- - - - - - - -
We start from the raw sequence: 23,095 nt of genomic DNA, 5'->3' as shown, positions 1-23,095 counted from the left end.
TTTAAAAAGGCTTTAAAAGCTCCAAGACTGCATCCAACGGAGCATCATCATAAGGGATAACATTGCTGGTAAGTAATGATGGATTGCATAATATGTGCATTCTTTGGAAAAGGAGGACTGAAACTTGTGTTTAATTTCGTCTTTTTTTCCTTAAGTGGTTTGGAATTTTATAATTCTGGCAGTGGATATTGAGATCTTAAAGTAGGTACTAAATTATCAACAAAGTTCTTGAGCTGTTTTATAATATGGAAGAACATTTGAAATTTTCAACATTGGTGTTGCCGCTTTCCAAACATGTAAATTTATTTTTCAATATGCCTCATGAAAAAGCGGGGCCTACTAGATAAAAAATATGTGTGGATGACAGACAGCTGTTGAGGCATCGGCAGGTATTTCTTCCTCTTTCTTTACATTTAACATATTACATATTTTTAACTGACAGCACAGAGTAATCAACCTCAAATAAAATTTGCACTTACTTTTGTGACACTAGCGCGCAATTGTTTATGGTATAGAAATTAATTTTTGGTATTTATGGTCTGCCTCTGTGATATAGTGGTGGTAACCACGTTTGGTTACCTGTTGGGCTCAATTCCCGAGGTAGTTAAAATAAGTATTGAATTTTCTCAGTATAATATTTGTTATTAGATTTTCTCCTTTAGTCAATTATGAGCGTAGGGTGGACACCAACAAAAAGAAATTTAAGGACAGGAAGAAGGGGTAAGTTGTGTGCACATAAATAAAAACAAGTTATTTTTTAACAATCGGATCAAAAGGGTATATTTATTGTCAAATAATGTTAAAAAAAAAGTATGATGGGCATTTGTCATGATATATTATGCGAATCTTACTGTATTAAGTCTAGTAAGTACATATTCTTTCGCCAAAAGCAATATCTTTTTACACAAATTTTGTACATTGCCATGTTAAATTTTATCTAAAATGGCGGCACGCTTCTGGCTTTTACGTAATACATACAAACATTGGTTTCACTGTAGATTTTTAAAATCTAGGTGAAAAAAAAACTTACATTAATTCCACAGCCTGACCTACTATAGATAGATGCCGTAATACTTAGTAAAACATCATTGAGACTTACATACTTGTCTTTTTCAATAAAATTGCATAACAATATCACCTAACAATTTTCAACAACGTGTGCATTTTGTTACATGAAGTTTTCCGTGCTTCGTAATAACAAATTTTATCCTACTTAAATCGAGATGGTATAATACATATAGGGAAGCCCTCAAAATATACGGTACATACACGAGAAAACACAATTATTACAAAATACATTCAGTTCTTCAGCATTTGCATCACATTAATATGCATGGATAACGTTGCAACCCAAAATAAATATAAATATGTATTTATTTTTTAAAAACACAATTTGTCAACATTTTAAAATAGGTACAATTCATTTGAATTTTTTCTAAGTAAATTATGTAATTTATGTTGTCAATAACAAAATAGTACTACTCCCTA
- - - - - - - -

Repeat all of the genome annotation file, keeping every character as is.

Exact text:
We start from the raw sequence: 23,095 nt of genomic DNA, 5'->3' as shown, positions 1-23,095 counted from the left end.
TTTAAAAAGGCTTTAAAAGCTCCAAGACTGCATCCAACGGAGCATCATCATAAGGGATAACATTGCTGGTAAGTAATGATGGATTGCATAATATGTGCATTCTTTGGAAAAGGAGGACTGAAACTTGTGTTTAATTTCGTCTTTTTTTCCTTAAGTGGTTTGGAATTTTATAATTCTGGCAGTGGATATTGAGATCTTAAAGTAGGTACTAAATTATCAACAAAGTTCTTGAGCTGTTTTATAATATGGAAGAACATTTGAAATTTTCAACATTGGTGTTGCCGCTTTCCAAACATGTAAATTTATTTTTCAATATGCCTCATGAAAAAGCGGGGCCTACTAGATAAAAAATATGTGTGGATGACAGACAGCTGTTGAGGCATCGGCAGGTATTTCTTCCTCTTTCTTTACATTTAACATATTACATATTTTTAACTGACAGCACAGAGTAATCAACCTCAAATAAAATTTGCACTTACTTTTGTGACACTAGCGCGCAATTGTTTATGGTATAGAAATTAATTTTTGGTATTTATGGTCTGCCTCTGTGATATAGTGGTGGTAACCACGTTTGGTTACCTGTTGGGCTCAATTCCCGAGGTAGTTAAAATAAGTATTGAATTTTCTCAGTATAATATTTGTTATTAGATTTTCTCCTTTAGTCAATTATGAGCGTAGGGTGGACACCAACAAAAAGAAATTTAAGGACAGGAAGAAGGGGTAAGTTGTGTGCACATAAATAAAAACAAGTTATTTTTTAACAATCGGATCAAAAGGGTATATTTATTGTCAAATAATGTTAAAAAAAAAGTATGATGGGCATTTGTCATGATATATTATGCGAATCTTACTGTATTAAGTCTAGTAAGTACATATTCTTTCGCCAAAAGCAATATCTTTTTACACAAATTTTGTACATTGCCATGTTAAATTTTATCTAAAATGGCGGCACGCTTCTGGCTTTTACGTAATACATACAAACATTGGTTTCACTGTAGATTTTTAAAATCTAGGTGAAAAAAAAACTTACATTAATTCCACAGCCTGACCTACTATAGATAGATGCCGTAATACTTAGTAAAACATCATTGAGACTTACATACTTGTCTTTTTCAATAAAATTGCATAACAATATCACCTAACAATTTTCAACAACGTGTGCATTTTGTTACATGAAGTTTTCCGTGCTTCGTAATAACAAATTTTATCCTACTTAAATCGAGATGGTATAATACATATAGGGAAGCCCTCAAAATATACGGTACATACACGAGAAAACACAATTATTACAAAATACATTCAGTTCTTCAGCATTTGCATCACATTAATATGCATGGATAACGTTGCAACCCAAAATAAATATAAATATGTATTTATTTTTTAAAAACACAATTTGTCAACATTTTAAAATAGGTACAATTCATTTGAATTTTTTCTAAGTAAATTATGTAATTTATGTTGTCAATAACAAAATAGTACTACTCCCTA